Tourism promotion activities rank high on the 2017 budget agenda, along with the construction of supporting infrastructure. In the 2017 budget the Department of Rural Roads was allocated BT1.08bn ($30.4m) for infrastructure upgrades to boost tourism and BT38.8m ($1.1m) for tourism personnel training, while the Department of National Parks, Wildlife and Plant Conservation received BT59m ($1.7m) for the promotion and support of ecotourism development.
Local media reported that the new budgeting method was met with a positive reception, despite previous government promises to run a balanced budget by 2017. The deficit was originally projected at 2.69% of GDP, compared to 2.90% in 2016. Government spending will be an important driver of GDP growth in 2017, while the budget deficit has been viewed as a necessary step amid efforts to push economic growth above the forecast rate of 3.5-4%.
Deficit growth is further supported by relatively low levels of public debt, with the IMF reporting that public sector debt as a percentage of GDP stood at 39.1% in 2011, rising to hit 43.6% in 2014 and 43.1% in 2015, before reaching a projected 43.7% in 2016.
In December 2016 the government announced plans to boost spending by BT190bn ($5.4bn) for the 2017 fiscal year, which began in October 2016. The updated budget will see spending rise by between 21% and 22%, resulting in a BT580bn ($16.3bn) deficit, equivalent to 3.3% of GDP. Of this, an estimated BT115bn ($3.2bn) has been allocated for provincial cluster development, an increasingly important factor in supporting value-added export growth.
Adopted by the BOI in September 2015, the Cluster-based Special Economic Development Zones Policy, also known as the Cluster Policy, aims to boost support and cooperation for the industrial value chain through the development of concentrated, interconnected businesses and institutions operating in the same geographic area. Under the Cluster Policy, investors in provincial clusters benefit from government support in the form of human resource and technological assistance, infrastructure and logistics support, tax and non-tax incentives, financial support and pro-investment regulations (see Trade & Investment chapter).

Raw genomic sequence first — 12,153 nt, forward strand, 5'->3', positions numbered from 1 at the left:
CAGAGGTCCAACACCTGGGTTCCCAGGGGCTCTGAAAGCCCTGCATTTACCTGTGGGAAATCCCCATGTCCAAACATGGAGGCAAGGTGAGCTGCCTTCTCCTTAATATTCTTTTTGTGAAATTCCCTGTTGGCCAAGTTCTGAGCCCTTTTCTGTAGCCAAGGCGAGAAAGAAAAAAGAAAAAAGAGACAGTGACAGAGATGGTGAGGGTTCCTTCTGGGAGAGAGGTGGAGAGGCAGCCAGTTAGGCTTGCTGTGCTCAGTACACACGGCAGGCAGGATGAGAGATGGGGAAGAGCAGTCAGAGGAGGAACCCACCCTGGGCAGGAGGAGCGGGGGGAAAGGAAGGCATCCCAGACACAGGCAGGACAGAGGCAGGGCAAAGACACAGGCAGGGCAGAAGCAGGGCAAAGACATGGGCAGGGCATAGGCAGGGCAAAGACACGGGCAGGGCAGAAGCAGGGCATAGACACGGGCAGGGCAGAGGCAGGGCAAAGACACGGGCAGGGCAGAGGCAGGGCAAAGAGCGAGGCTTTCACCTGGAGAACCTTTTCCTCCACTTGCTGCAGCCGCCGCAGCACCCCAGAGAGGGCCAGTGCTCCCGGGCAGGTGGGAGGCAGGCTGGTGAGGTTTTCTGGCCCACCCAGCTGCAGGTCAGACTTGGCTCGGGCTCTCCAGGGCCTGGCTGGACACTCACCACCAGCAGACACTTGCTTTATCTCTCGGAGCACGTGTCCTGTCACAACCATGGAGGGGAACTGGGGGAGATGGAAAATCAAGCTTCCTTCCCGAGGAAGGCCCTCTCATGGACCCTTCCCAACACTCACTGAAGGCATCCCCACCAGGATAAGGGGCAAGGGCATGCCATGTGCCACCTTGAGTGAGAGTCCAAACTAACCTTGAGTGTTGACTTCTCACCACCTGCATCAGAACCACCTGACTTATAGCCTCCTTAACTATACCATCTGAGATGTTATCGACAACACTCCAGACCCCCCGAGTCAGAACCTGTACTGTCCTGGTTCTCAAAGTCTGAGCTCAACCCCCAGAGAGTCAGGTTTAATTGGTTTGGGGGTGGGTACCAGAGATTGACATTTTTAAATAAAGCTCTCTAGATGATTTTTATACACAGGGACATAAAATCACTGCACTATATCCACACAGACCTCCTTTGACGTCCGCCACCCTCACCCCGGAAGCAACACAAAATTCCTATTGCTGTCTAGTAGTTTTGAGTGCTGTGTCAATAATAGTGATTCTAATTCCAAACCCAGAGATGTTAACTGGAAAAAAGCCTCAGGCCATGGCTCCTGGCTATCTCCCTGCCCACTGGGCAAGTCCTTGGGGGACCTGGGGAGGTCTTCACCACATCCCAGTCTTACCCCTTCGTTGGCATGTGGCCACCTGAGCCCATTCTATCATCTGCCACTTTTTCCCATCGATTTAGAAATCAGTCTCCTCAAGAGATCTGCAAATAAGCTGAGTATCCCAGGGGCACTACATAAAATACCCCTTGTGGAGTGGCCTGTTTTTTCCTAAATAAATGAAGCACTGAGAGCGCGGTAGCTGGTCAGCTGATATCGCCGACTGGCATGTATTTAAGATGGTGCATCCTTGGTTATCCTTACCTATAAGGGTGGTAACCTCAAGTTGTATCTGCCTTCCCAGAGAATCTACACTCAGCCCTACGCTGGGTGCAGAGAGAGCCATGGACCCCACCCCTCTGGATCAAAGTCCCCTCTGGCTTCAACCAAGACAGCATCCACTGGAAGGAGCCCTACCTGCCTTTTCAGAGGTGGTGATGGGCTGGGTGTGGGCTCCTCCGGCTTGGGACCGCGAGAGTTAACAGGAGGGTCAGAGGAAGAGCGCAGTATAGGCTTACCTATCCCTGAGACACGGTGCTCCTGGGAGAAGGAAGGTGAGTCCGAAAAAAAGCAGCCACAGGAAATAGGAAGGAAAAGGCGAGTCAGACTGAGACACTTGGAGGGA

There are two types of clusters currently under development in Thailand: super clusters, and other targeted clusters. Super clusters focus on high-priority areas such as automotive and parts manufacturing, electrical appliances, electronics and telecommunication equipment, and eco-friendly chemicals and petrochemicals. Other targeted clusters focus on the labour-intensive industries of agro-processing and textiles and garment manufacturing. The remainder of the 2017 spending increase will be split among the Thailand Village Fund (BT15bn, $422.6m), improving industrial competitiveness (BT10bn, $281.7m), reserve funds (BT23bn, $647.9m) and treasury services (BT27bn, $760.6m). In January 2017 the National Legislative Assembly voted in favour of the supplementary budget bill, which will be partially funded by BT160bn ($4.5bn) in lending, likely through bond issuance.
Outlook For 2018
Current plans will see a larger spending increase in 2018, and in January 2017 the government unveiled plans for a BT450bn ($12.7bn) budget deficit for the 2018 fiscal year. Public investment benefits the most from a planned 23% spending increase, up slightly from an increase of 21-22% under the augmented 2017 budget. According to Somkid Jatusripitak, the deputy prime minister, the budget deficit will not impact public debt-to-GDP levels, which stood at 45% of GDP as of January 2017.
Although further details of the country’s 2018 budget have not yet been made public, HSBC reported in January 2017 that Thailand’s economic growth forecast for 2017 and 2018 is set to improve to 3.2% in both years, compared to previous estimates of 2.8% and 3%, respectively. The bank attributes this to ongoing public investment, rising private consumption and an anticipated increase in service exports, primarily tourism.